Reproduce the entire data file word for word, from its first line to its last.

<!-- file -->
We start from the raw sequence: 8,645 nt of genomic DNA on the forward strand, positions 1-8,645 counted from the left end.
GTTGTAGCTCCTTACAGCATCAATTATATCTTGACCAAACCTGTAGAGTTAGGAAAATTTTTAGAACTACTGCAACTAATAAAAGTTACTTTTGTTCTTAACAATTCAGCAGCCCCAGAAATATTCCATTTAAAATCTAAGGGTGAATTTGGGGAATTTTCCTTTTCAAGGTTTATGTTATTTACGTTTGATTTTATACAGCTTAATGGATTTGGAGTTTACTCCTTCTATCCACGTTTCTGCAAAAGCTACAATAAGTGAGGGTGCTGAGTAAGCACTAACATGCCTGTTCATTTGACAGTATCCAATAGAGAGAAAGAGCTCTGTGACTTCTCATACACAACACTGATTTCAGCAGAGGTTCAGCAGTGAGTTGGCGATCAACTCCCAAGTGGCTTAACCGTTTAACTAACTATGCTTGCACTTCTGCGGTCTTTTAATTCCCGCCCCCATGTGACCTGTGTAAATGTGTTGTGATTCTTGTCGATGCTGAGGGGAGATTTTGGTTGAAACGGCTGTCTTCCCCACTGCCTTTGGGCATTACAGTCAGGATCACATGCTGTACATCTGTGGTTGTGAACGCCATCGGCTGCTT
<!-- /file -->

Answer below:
We start from the raw sequence: 8,645 nt of genomic DNA on the forward strand, positions 1-8,645 counted from the left end.
GTTGTAGCTCCTTACAGCATCAATTATATCTTGACCAAACCTGTAGAGTTAGGAAAATTTTTAGAACTACTGCAACTAATAAAAGTTACTTTTGTTCTTAACAATTCAGCAGCCCCAGAAATATTCCATTTAAAATCTAAGGGTGAATTTGGGGAATTTTCCTTTTCAAGGTTTATGTTATTTACGTTTGATTTTATACAGCTTAATGGATTTGGAGTTTACTCCTTCTATCCACGTTTCTGCAAAAGCTACAATAAGTGAGGGTGCTGAGTAAGCACTAACATGCCTGTTCATTTGACAGTATCCAATAGAGAGAAAGAGCTCTGTGACTTCTCATACACAACACTGATTTCAGCAGAGGTTCAGCAGTGAGTTGGCGATCAACTCCCAAGTGGCTTAACCGTTTAACTAACTATGCTTGCACTTCTGCGGTCTTTTAATTCCCGCCCCCATGTGACCTGTGTAAATGTGTTGTGATTCTTGTCGATGCTGAGGGGAGATTTTGGTTGAAACGGCTGTCTTCCCCACTGCCTTTGGGCATTACAGTCAGGATCACATGCTGTACATCTGTGGTTGTGAACGCCATCGGCTGCTT